The biggest country-wide coverage of parish register indexes is within the International Genealogical Index (IGI) maintained by the Church of Jesus Christ of Latter-day Saints (LDS Church) on FamilySearch indexes are organised by batch number and it is possible to find the numbers for each parish and work out whether all the possible registers are covered by the FamilySearch indexes. Very often you will find they are not. More importantly, the date ranges assigned to the batches often conceal missing books, thus Batch No C070001 for christenings in Albourne in Sussex gives a date range of 1550-1771 and you would assume that this is what you search. Not so. The far more comprehensive National Index to Parish
FreeREG is attempting to provide new indexes to the originals
which is published by the Society of Genealogists, provides more detail on individual registers. The original register for Albourne runs 1550-1580, then there’s a gap until 1601-1900. Marriages for Albourne start in 1605-1757, then nothing until 1813. Bishops’ Transcripts cover some of these gaps, but certainly not all, and have many years missing themselves.
Subscription websites can give the impression they have all the possible available material, and that registers are complete – they don’t and they are not. There are several different sorts of material available online, now with duplication on more than one website making the situation very confusing. These comprise: Indexes made by family history society volunteers working from the original parish 5 registers. Some societies have placed their indexes with findmypast.co.uk, others may have them available via their own website. The IGI and other collections held by the LDS Church, available on familysearch.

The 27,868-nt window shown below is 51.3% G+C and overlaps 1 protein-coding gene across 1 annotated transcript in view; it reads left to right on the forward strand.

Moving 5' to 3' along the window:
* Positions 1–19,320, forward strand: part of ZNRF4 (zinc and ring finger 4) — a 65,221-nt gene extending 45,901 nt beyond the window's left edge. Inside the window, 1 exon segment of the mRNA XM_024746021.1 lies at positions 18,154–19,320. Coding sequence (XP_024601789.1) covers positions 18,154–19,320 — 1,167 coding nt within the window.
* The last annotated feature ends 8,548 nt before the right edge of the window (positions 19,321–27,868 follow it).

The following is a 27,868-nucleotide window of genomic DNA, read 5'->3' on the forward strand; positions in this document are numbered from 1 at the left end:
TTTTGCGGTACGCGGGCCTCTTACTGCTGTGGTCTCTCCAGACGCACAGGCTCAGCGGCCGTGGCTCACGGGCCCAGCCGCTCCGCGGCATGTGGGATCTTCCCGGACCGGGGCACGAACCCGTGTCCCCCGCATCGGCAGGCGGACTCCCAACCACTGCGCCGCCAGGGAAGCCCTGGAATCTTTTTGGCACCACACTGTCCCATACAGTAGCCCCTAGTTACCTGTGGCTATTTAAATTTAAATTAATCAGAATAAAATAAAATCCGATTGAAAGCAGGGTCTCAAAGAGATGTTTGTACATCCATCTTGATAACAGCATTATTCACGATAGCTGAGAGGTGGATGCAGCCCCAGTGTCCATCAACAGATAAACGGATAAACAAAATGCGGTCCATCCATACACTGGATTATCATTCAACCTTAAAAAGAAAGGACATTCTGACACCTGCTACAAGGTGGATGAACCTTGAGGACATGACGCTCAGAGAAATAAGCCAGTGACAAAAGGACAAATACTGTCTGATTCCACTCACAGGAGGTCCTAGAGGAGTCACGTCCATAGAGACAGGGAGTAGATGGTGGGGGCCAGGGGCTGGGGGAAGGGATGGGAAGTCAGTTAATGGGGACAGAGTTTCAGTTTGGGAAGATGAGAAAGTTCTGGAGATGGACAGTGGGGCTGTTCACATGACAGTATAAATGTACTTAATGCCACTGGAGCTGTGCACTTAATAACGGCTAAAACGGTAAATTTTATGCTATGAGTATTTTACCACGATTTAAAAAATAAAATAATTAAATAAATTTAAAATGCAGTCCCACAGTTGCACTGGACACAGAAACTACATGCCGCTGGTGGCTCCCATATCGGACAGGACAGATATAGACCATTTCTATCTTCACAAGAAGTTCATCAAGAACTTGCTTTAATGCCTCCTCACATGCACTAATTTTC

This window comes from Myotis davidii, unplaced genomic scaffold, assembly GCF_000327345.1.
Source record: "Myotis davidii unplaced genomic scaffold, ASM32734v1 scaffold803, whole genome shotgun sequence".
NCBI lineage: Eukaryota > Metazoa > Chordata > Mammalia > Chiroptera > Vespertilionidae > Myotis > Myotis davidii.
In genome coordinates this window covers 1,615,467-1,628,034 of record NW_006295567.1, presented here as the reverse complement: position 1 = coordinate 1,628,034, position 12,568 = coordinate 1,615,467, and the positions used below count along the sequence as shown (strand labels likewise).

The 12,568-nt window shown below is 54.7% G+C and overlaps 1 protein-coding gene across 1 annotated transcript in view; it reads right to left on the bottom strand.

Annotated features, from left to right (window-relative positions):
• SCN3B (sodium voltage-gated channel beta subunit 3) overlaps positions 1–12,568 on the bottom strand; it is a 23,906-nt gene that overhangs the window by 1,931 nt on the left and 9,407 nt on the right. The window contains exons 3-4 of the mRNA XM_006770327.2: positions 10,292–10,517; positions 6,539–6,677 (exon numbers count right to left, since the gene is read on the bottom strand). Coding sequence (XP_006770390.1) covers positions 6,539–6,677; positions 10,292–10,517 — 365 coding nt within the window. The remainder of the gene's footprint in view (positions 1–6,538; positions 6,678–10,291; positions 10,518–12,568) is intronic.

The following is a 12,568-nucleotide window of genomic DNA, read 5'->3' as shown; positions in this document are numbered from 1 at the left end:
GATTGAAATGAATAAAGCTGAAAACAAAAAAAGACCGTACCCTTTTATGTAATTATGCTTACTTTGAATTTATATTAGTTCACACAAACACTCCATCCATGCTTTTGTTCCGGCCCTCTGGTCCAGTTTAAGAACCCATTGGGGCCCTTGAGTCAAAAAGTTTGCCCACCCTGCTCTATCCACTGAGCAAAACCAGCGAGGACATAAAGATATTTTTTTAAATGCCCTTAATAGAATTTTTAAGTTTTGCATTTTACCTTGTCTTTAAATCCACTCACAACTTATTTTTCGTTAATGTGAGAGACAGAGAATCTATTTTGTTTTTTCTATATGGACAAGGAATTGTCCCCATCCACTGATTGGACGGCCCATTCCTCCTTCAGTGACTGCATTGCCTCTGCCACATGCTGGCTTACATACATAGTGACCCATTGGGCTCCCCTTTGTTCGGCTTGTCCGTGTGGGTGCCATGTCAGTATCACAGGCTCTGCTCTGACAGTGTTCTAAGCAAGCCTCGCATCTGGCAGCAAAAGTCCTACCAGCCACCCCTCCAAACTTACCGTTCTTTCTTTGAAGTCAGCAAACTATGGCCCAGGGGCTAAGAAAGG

org, and also now on ancestry.co.uk. Some of the IGI is derived from Bishops’ Transcripts rather than original registers. Material directly from an archive, indexed by a data provider with original images, such as the London Metropolitan Archives’ collection on ancestry.co.uk. Indexes based on transcripts made privately, and printed transcripts published in the 19th and early 20th century, such as those by Phillimore and the Harleian Society. Ancestry has digitised some of these, some can be found for free on archive.org while
thegenealogist.co.uk bases some of its parish records on these printed transcripts. Indexes made by the genealogist Boyd, and other indexes such as Pallot’s index. Boyd’s indexes are on findmypast.co.uk and Pallot’s on ancestry.co.uk. Neither of these is fully comprehensive. Each of these sorts of material can have its own problems of error and misindexing, as well as never having been complete in the first place. You still need to determine how complete the index is, and whether or not the date ranges shown are accurate.
FreeREG ( freereg.org.uk) is attempting to provide new online indexes to all parish registers in England, Wales and Scotland. Check the coverage before you start because it is an ongoing project. Unfortunately, it is not recording original gaps in the registers it has indexed as far as I can see, so you could still search a parish register over a range of years and not know that the register itself was incomplete. Being able to drill down into the online sources and work out what is actually available online is key to success with online searching, particularly when it comes to parish registers in England and Wales.
In all instances, you must follow up what you find in the indexes in the original registers or in the images of original registers where they are microfilmed. Usually, this still means a visit to the local record office, or at least to the online catalogue of the record office. Then you will be a gapologist!
The gaps in this parish register from St Clements,Clements Cheapside (part of the LMA collection on Ancestr Ancestry),) were ere d due e to the Great Fire of London